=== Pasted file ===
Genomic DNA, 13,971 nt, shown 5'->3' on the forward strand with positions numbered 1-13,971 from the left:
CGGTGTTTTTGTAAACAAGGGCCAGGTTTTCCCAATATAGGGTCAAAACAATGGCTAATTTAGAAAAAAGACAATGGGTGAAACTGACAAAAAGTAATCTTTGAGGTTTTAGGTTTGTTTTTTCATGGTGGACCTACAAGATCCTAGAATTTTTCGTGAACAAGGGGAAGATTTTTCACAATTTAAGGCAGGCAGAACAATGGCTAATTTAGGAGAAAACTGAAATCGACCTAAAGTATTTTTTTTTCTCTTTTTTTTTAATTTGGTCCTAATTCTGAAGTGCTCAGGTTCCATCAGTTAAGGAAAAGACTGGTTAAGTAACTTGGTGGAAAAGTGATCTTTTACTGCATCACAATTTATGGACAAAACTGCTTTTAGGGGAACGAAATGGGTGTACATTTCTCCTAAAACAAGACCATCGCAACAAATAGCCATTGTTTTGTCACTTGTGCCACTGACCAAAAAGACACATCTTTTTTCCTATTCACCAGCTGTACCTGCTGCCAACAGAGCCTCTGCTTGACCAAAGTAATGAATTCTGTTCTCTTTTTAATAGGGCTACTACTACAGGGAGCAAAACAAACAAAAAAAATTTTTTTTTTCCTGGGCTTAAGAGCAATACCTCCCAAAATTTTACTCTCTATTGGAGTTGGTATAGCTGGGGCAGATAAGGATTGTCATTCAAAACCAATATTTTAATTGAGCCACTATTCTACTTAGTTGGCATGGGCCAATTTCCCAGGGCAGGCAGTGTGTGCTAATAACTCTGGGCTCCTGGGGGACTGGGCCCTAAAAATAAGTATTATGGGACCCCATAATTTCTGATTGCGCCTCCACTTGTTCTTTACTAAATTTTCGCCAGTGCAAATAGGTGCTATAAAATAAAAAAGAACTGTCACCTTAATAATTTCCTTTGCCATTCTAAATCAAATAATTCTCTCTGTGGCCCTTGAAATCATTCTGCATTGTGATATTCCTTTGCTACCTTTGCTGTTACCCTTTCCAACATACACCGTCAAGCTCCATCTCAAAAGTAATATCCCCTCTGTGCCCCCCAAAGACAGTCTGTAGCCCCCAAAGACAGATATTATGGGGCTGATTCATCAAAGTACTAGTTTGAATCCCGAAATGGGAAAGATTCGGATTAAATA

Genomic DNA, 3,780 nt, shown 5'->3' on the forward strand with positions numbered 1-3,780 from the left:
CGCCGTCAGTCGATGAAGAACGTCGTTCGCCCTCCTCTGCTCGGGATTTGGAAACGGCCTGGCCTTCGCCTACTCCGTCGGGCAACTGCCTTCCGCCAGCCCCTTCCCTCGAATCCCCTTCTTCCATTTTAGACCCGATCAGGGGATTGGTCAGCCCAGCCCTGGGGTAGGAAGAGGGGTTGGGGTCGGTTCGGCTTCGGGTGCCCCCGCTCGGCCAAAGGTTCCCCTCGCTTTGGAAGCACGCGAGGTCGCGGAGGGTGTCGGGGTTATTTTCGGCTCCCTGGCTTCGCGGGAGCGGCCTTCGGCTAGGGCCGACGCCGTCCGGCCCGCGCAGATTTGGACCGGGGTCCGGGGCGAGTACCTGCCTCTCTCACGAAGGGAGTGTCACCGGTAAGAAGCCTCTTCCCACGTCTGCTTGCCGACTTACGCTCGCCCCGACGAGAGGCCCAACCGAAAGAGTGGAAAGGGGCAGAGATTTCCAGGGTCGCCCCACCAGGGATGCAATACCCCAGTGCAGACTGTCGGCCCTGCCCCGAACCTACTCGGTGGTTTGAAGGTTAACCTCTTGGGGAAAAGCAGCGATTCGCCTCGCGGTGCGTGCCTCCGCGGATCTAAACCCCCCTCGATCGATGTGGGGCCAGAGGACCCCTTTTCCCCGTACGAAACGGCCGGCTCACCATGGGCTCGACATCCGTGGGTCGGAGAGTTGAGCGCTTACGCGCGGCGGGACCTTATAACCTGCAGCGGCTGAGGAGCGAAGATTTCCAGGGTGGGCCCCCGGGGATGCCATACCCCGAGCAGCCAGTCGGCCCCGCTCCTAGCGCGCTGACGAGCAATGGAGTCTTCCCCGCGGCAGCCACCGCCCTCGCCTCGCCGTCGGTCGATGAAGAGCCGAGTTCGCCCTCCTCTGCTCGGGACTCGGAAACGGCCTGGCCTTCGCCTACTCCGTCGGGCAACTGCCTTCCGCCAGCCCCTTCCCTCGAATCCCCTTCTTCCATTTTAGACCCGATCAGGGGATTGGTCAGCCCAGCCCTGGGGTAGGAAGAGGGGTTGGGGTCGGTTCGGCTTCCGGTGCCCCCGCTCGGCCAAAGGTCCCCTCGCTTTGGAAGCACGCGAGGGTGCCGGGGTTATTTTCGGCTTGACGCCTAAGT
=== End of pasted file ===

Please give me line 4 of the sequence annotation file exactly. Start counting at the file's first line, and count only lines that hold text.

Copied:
CGCCGTCAGTCGATGAAGAACGTCGTTCGCCCTCCTCTGCTCGGGATTTGGAAACGGCCTGGCCTTCGCCTACTCCGTCGGGCAACTGCCTTCCGCCAGCCCCTTCCCTCGAATCCCCTTCTTCCATTTTAGACCCGATCAGGGGATTGGTCAGCCCAGCCCTGGGGTAGGAAGAGGGGTTGGGGTCGGTTCGGCTTCGGGTGCCCCCGCTCGGCCAAAGGTTCCCCTCGCTTTGGAAGCACGCGAGGTCGCGGAGGGTGTCGGGGTTATTTTCGGCTCCCTGGCTTCGCGGGAGCGGCCTTCGGCTAGGGCCGACGCCGTCCGGCCCGCGCAGATTTGGACCGGGGTCCGGGGCGAGTACCTGCCTCTCTCACGAAGGGAGTGTCACCGGTAAGAAGCCTCTTCCCACGTCTGCTTGCCGACTTACGCTCGCCCCGACGAGAGGCCCAACCGAAAGAGTGGAAAGGGGCAGAGATTTCCAGGGTCGCCCCACCAGGGATGCAATACCCCAGTGCAGACTGTCGGCCCTGCCCCGAACCTACTCGGTGGTTTGAAGGTTAACCTCTTGGGGAAAAGCAGCGATTCGCCTCGCGGTGCGTGCCTCCGCGGATCTAAACCCCCCTCGATCGATGTGGGGCCAGAGGACCCCTTTTCCCCGTACGAAACGGCCGGCTCACCATGGGCTCGACATCCGTGGGTCGGAGAGTTGAGCGCTTACGCGCGGCGGGACCTTATAACCTGCAGCGGCTGAGGAGCGAAGATTTCCAGGGTGGGCCCCCGGGGATGCCATACCCCGAGCAGCCAGTCGGCCCCGCTCCTAGCGCGCTGACGAGCAATGGAGTCTTCCCCGCGGCAGCCACCGCCCTCGCCTCGCCGTCGGTCGATGAAGAGCCGAGTTCGCCCTCCTCTGCTCGGGACTCGGAAACGGCCTGGCCTTCGCCTACTCCGTCGGGCAACTGCCTTCCGCCAGCCCCTTCCCTCGAATCCCCTTCTTCCATTTTAGACCCGATCAGGGGATTGGTCAGCCCAGCCCTGGGGTAGGAAGAGGGGTTGGGGTCGGTTCGGCTTCCGGTGCCCCCGCTCGGCCAAAGGTCCCCTCGCTTTGGAAGCACGCGAGGGTGCCGGGGTTATTTTCGGCTTGACGCCTAAGT